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Does Money Make You Happy?

April 17, 2008

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One of my favorite frugal blogs was Common Sense With Money. The writer– a certified public accountant turned mom– is incredible with numbers, organization, and knowledge. I don’t understand half of what she says, lol, but I am learning!

She was looking at a new study that says that more money seems to lead to more happiness.

More than 34 years ago a economic study published argued that making more money didn’t lead to more happiness but instead led to upgraded wants. In other words, if when you made $45K a year you yearned for a Toyota, now that you make $75K that Toyota is not enough for you and instead now you want a Lexus. Earning more money only reset the bar on the things you wanted.

That was 34 years ago. A new study has been published and the writers are basically saying that indeed more money seems to lead to more happiness. People around the world have been polled and it seems that people who live in wealthier countries are more likely to say that they are satisfied with life. The study particularly finds that in the United States, households that earned more than 250K a year are more likely to say that are “very happy” (90% likelier).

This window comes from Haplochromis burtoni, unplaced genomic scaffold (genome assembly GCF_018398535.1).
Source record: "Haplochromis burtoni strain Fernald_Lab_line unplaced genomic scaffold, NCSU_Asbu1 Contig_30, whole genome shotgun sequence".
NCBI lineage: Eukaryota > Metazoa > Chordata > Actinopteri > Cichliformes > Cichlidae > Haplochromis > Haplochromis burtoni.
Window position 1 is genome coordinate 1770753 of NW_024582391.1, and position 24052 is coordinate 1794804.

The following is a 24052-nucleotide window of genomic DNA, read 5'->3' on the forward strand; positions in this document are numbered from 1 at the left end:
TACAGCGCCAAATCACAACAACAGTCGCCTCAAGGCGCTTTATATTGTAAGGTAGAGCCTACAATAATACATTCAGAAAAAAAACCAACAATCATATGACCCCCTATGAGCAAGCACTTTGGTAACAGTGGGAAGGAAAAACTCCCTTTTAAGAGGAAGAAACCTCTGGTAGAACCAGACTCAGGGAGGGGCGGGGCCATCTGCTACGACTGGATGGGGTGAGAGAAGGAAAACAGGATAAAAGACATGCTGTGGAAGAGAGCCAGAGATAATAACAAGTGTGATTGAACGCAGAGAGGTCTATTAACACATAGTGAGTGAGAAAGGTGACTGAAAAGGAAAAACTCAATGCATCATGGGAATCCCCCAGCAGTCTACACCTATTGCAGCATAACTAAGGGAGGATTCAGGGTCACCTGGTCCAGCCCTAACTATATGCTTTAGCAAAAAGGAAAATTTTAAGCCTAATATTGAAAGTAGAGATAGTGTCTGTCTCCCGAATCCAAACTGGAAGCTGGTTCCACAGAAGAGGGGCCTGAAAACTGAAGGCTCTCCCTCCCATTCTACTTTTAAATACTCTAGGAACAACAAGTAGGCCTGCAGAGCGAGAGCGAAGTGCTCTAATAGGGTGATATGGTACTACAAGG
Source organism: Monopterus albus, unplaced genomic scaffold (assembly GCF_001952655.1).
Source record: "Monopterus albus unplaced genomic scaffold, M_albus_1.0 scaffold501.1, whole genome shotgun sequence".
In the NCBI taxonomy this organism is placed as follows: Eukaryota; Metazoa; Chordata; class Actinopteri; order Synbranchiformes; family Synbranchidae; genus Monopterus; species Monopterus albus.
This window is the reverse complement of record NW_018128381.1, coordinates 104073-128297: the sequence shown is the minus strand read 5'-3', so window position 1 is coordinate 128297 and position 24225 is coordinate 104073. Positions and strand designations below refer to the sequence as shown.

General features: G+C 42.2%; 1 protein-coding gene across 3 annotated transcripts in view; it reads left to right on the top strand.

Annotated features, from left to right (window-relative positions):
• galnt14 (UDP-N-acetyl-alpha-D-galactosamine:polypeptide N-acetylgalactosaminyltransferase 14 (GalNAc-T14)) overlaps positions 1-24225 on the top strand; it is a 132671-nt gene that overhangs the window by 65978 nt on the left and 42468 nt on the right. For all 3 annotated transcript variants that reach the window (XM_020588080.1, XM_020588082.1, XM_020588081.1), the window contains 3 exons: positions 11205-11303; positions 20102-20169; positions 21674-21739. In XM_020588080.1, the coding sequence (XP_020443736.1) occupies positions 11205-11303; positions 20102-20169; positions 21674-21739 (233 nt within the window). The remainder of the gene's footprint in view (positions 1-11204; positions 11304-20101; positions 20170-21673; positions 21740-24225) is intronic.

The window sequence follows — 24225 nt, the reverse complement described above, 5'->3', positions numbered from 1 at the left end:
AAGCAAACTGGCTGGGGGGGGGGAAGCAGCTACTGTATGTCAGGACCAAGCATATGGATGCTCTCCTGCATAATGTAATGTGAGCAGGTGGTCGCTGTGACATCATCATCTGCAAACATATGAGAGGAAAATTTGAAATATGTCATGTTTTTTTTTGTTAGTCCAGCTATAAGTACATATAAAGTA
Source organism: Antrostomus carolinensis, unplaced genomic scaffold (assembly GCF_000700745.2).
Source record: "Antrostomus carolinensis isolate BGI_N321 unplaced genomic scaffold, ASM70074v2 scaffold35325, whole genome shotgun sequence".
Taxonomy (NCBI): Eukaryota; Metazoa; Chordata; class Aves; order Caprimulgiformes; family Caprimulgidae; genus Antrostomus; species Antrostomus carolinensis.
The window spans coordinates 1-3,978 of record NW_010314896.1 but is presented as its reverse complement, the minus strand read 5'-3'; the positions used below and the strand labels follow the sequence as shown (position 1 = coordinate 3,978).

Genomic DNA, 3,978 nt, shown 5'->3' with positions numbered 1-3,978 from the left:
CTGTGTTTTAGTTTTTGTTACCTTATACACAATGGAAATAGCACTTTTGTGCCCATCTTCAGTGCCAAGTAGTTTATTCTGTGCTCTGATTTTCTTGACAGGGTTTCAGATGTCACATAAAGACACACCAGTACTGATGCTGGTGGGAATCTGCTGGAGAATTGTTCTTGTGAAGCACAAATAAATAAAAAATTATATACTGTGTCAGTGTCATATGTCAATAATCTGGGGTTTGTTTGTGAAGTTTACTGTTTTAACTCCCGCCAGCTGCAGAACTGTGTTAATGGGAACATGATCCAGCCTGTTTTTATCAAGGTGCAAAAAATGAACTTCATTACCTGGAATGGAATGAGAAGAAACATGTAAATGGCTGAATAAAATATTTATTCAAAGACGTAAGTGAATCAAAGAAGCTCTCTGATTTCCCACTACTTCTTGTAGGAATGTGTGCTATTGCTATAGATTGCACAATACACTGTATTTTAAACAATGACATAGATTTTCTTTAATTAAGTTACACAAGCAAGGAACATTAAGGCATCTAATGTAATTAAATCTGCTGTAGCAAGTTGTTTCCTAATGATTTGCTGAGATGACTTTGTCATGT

I’ve always been doubtful of “studies” proving anything, so I don’t give them much of a glance when I read them. The post went on to say that money- and lack thereof- is usually tied to a complicated mix of other components wherein we calculate “happiness.” For example, in a war zone, constant societal upheaval, famine, diseases, and other such things can make you unhappy, no matter how much money you have. Money is merely a perception, I think. The power of money is what you make it. You can make bananas to be the new measure of riches. If you have tons of bananas, you’d be rich. And supposedly, happy.